Indeed, we read in [i:tuvxzb1o]the Apocalypse[/i:tuvxzb1o], that the Holy Apostles are still (and always will be) the foundation of the Church in a special and exalted way – we read this symbolically in the following passage speaking about the “Heavenly City”…

9 Then came one of the seven angels who had the seven bowls full of the seven last plagues, and spoke to me, saying, [b:tuvxzb1o]”Come, I will show you the Bride, the wife of the Lamb.”[/b:tuvxzb1o]
10 And in the Spirit he carried me away to a great, high mountain, and showed me the holy city Jerusalem coming down out of heaven from God,
11 having the glory of God, its radiance like a most rare jewel, like a jasper, clear as crystal.
12 It had a great, high wall, with twelve gates, and at the gates twelve angels, and on the gates the names of the twelve tribes of the sons of Israel were inscribed;
13 on the east three gates, on the north three gates, on the south three gates, and on the west three gates.
14 [b:tuvxzb1o]And the wall of the city had twelve foundations, and on them the twelve names of the twelve apostles of the Lamb.[/b:tuvxzb1o] (Apocalypse of St.John, 21:9-14)

What I particulaly don’t understand though, is the “logic” which connects things said of St.Peter [i:tuvxzb1o]solely[/i:tuvxzb1o] and [i:tuvxzb1o]only[/i:tuvxzb1o] with the Bishops of Rome. This is one area which is not only is not illustrated satisfactorily by Roman Catholic apologists, but is often totally overlooked by those poor souls who take such apologists’ works as gospel – they see a mountain of Patristic references speaking highly of St.Peter, and along with said apologists, simply apply this to the Pope. But there is no reasonable basis for this, not in the least.

a) St.Peter was likely not the “first Bishop of Rome”, as it appears that honour came when he and St.Paul (who is often left out of these discussions, unfairly, since he had at least as much of a role, if not more so, in forming the early Roman Church) appointed a Bishop for the city. They were Apostles afterall, and while they may reside in this or that place, had a God-given authority and mission which spanned the whole world (unlike a Bishop, whoever he may be.)

b) Even if St.Peter were the first Bishop of Rome (which not all of the Fathers agree on, particularly the earlier ones to speak of the traditions about St.Peter’s stay and martyrdom in Rome), where does it follow that some unique dynastic Chrism resides in Rome? People talk of a “dynasty” – what dynasty?! That would imply an order of Priesthood higher than the Episcopate (Bishop) – yet such does not exist, even according to Roman Catholic doctrine. If by “dynasty” one simply means that their episcopal ordination can trace itself back in a chain to a Bishop consecrated by St.Peter, then this can apply to any number of Bishops throughout the world, not simply those residing in Rome – and indeed, strictly speaking those residents of Rome (a man who is elected Pope) may not even have an episcopal ordination which goes back to St.Peter, if he were already made a Bishop of some other city prior to his being elected Pope! Thus, the claim of a “Petrine dynasty” becomes doubly meaningless as opposed to a “Johanine”, “Jacobite” or “Pauline” dynasty. Indeed, St.Paul himself strongly teaches against such distinctions in 1st Corinthians…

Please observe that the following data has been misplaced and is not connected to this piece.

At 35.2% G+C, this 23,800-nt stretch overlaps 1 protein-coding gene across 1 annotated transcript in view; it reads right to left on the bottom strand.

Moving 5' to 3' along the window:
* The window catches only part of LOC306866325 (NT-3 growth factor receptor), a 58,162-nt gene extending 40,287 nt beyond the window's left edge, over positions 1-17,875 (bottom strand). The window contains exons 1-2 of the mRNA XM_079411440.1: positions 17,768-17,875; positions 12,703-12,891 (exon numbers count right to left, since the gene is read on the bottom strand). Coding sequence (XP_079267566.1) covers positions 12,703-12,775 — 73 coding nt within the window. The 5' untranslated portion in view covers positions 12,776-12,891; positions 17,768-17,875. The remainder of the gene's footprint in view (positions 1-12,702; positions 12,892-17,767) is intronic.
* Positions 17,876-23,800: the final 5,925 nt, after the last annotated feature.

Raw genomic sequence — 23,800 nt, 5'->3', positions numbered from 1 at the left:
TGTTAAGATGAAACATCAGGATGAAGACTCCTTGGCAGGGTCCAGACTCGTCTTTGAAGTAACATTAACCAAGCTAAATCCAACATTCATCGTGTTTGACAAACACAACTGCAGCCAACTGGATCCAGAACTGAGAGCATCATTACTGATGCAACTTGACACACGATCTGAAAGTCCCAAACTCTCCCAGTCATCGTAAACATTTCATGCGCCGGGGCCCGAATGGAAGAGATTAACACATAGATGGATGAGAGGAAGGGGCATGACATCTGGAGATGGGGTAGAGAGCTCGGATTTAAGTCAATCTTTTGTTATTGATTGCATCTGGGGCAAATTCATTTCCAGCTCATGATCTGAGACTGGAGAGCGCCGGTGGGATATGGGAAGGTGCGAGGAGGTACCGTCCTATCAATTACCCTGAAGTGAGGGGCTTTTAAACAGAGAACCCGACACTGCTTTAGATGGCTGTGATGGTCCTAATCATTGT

12 What I mean is that each one of you says, “I belong to Paul,” or “I belong to Apol’los,” or “I belong to Cephas,” i:tuvxzb1o]aka. “Peter”[/i:tuvxzb1o or “I belong to Christ.”
13 Is Christ divided? Was Paul crucified for you? Or were you baptized in the name of Paul? (1st Corithians 10:12-13)

St.Peter in the period immediatly following Pentecost did play a decisive leadership role – which is precisely the “strengthening of the brethren” that the Lord was prophetically speaking of in St.Luke 22:31-32, and is the activity which fulfilled the command for St.Peter to “feed My (Christ’s) lambs (the Apostles and early disciples)” found in St.John 21:15-19. None of this, btw. at all involved St.Peter inheriting some kind of autocratic and singular authority over the Apostles that endures indefinately, or even to [i:tuvxzb1o]always[/i:tuvxzb1o] have the first place of honour and presidency – indeed even a little bit later on, it’s quite clear that St.Peter did not understand his place to be this in any sense, since it is St.James (the Brother of the Lord) and not he who presided over the early “Council of Jerusalem” and issued it’s conclusion.

The only sense then in which it can be rightly said the Popes of old could have embodied St.Peter, is [i:tuvxzb1o]typologically[/i:tuvxzb1o] – that is to say, by being [b:tuvxzb1o]Orthodox in their confession[/b:tuvxzb1o] and being “first” amongst the brethren – and what that “firstness” amounts to in a binding sense for all Catholic Christians (as Orthodox Christianity is the authentic Catholic faith) is detailed in the Holy Canons of the Ecumenical Councils outlining the privileges of Archbishops in pan-Christian affairs (which is what the Pope is – as “Pope” and “Patriarch” are archpastoral titles and honourifics, not grander episcopal orders – the Popes of old were no more “Bishops” than the head of a small backwater diocese was a Bishop.)

Given that there were strong confessor Popes like St.Leo, who submitted a tomos (known in the west as “St.Leo’s Tome”) for the Council of Chalcedon’s inspection and approval (which they did, after careful examination and debate over it’s content), and St.Gregory the Dialogist, and given Rome’s canonical privileges and the exalted Apostolic foundation of their local Church, Orthodox Christians of old were more than happy to recognize the Popes as being “Peter” in that sense. But then again, as St.Cyprian teaches, all Bishops are ultimatly “Peter”.